Questions     Quotes     People     Upcoming People
About     Contact

What role should government play in an economy?

Dinesh D

The politician, Tipp O’Neill once compared the federal government to being big, fat and out of control. In contrast, the actual role of the government should be small, lean and in control, or under control. What this means is that we have limited government - limited government that has defined, enumerated functions, beyond which it should not operate.

This doesn’t mean that there aren’t certain things which need to be done, but the question is whether it’s the role of the government to do them. For example, my neighbor’s child may be desperately in need of sex education, but it’s not my job to go provide it. The sex education should come from that child’s parents or possibly from the schools, but it’s not my job to provide sex education for my neighbor’s child.

So although there are things which need to be done, it doesn’t necessarily follow that it’s the federal government’s job to do them. So the role of the federal government should be limited to certain important duties, most notably, it is sworn to protect us from foreign and domestic threats, but apart from those enumerated functions, it should abstain.

Author, Commentator and President of The King's College, Dinesh D'Souza

Ben Shapiro

The government should do very little. The government's only job in an economy should be to prevent things like fraud, but other than this, in my opinion, the government should play very little role. It's not their job to push particular programs and or businesses, it's their job to get out of the way, and to allow people who earn and produce products that other people want, to do just that.

When the government does become involved , it's almost invariably detrimental. For example, people like to say that the Securities and Exchange Commission (SEC) is evidence that when the government becomes involved, things become better, but the fact is that all it does is create more hazard by encouraging people not to conduct their research before investing in things like stock.

Whenever the government gets involved, all they tend to do is shift burdens from those who are less productive to those who are more productive. They tend to do things like reduce productivity, over-regulate when they seek to merely prevent basic things like fraud and redistribute according to the legislator's favorite businesses or interests. Nothing good generally happens when the government gets involved in the economy.

Syndicated columnist and author, Ben Shapiro

Peter Schiff

The government's role in an economy should be restricted to enforcing certain ground rules which facilitate commerce, including, but not limited to, enforcing contracts and protecting private property rights.

The founders of the United States held a skeptical view of government understanding that greater government involvement always comes at the expense of freedom which in turn restrains progress and lowers standards of living. With this in mind, they designed a system in which the government's role was limited to defending the freedom and liberty of its people. A little government can do a lot of good but a lot of government can do a lot of harm which is the reason that Thomas Paine said that "government, even in its best state, is but a necessary evil; in its worst state an intolerable one".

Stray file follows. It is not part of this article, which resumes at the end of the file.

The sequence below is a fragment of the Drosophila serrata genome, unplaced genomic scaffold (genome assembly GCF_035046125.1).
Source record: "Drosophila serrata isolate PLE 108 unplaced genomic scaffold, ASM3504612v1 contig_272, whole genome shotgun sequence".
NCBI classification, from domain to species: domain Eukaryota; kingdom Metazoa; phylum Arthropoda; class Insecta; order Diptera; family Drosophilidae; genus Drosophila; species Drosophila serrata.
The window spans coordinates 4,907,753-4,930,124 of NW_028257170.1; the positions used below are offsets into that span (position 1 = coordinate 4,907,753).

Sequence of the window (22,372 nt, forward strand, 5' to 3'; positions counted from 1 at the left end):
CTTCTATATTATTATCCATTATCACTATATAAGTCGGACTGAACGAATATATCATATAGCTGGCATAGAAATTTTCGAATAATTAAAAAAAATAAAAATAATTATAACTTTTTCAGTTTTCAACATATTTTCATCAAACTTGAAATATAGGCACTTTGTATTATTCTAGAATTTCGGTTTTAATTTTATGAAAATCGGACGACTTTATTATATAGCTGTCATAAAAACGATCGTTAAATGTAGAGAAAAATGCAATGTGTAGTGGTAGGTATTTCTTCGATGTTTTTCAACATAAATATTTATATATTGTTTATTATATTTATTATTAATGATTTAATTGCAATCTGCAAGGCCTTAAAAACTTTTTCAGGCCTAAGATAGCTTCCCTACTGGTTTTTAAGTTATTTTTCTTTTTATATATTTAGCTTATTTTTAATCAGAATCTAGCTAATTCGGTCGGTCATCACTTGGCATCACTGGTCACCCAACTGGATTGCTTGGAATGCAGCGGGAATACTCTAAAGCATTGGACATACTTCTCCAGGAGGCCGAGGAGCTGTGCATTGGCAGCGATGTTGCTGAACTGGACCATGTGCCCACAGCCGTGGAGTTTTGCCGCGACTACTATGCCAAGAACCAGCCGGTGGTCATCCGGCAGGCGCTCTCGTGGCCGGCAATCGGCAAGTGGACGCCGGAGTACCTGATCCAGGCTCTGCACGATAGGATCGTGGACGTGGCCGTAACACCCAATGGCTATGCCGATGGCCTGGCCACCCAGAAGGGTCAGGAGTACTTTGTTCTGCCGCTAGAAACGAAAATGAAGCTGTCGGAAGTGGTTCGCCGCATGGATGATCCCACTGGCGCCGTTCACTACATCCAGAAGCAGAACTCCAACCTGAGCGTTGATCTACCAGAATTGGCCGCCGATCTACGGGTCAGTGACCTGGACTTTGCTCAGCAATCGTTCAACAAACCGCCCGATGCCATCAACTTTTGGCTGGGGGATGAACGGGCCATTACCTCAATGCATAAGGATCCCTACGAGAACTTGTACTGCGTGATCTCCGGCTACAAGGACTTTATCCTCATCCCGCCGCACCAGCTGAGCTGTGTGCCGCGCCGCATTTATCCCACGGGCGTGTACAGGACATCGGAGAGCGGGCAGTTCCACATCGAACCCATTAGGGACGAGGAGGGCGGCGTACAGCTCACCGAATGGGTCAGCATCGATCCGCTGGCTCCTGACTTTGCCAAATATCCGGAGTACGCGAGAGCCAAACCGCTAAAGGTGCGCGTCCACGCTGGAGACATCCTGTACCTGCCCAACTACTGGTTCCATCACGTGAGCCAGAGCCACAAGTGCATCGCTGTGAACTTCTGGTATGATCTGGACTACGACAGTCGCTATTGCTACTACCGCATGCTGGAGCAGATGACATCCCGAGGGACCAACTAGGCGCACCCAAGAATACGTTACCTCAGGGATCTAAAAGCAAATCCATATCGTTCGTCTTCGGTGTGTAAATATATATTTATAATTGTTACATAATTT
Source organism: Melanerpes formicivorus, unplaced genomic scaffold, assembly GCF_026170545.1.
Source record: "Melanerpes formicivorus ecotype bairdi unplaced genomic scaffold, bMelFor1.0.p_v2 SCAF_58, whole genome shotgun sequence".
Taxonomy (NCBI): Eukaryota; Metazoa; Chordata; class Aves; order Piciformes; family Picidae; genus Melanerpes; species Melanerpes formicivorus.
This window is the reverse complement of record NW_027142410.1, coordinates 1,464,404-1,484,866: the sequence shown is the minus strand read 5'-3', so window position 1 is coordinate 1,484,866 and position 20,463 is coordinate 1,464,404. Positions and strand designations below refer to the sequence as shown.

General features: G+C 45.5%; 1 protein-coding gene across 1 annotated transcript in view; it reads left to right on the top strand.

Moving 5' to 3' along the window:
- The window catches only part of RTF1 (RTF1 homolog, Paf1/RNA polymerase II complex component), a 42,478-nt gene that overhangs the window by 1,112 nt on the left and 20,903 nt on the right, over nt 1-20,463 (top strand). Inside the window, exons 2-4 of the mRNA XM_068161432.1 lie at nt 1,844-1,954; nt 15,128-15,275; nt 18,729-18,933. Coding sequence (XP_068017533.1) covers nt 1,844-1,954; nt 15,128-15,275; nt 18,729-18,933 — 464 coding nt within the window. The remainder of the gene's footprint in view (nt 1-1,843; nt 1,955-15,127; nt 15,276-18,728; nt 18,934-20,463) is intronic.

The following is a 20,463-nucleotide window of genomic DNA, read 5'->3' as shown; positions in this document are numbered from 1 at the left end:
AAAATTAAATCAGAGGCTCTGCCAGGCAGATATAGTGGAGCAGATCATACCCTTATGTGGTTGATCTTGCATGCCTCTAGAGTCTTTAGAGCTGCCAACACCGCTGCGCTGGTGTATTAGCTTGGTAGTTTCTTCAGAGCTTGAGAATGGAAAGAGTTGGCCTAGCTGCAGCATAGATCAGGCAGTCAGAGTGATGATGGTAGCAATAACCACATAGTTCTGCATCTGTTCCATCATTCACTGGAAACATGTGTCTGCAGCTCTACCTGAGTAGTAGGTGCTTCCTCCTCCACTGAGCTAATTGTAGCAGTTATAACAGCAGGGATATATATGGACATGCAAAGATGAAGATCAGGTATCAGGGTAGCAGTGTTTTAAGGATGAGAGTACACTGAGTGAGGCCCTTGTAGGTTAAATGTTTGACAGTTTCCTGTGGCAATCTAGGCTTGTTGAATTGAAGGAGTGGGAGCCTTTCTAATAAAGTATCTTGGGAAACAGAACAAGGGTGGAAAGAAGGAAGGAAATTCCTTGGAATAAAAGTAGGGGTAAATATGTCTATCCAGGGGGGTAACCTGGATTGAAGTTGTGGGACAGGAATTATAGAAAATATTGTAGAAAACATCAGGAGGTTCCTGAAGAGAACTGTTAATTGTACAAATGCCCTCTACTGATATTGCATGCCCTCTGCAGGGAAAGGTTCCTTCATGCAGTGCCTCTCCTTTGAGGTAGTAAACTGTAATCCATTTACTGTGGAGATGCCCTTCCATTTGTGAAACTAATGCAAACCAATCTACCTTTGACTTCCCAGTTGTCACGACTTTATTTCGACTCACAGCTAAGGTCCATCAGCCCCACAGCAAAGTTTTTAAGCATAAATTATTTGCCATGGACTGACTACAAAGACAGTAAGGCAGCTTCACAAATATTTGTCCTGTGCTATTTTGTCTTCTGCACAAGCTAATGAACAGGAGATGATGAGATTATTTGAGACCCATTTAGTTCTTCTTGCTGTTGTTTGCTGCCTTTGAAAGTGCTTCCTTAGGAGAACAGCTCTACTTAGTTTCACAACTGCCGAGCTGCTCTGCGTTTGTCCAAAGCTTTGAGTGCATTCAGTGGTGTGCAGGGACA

Despite its best intentions, the consequences of government intervention in an economy are almost always detrimental. For example, although it seems counter-intuitive, higher education in the United States is so expensive precisely because government subsidizes it. At its current cost, many people wouldn't be able to afford to attend universities, but because the government guarantees their student loans, universities can charge virtually any price they desire.

On the other hand, if there were no government subsidies, these institutions would have to reduce the price and increase the quality of tuition in order to make attendance more affordable and attractive. Many jobs don't even require a higher education and the result is that we have indebted college graduates waiting tables, cleaning toilets and driving buses.

Economist, investment advisor, author and commentator, Peter Schiff

Carrie Lukas

Government needs to protect property rights and enforce a strong, transparent legal system, but otherwise should have a limited role in our economy and instead allow the free market to work.

Today, the government wants to guide the economy, often choosing which technologies and industries deserve favored status (tax breaks or subsidies), which is an inherently corrupt process and counter-productive to economic growth. It's impossible to imagine that a cadre of politicians or bureaucrats are best suited to decide which businesses and industries deserve resources. We need individuals to make those decisions, since they have an incentive to make sure that money is used wisely. Washington has no such incentive.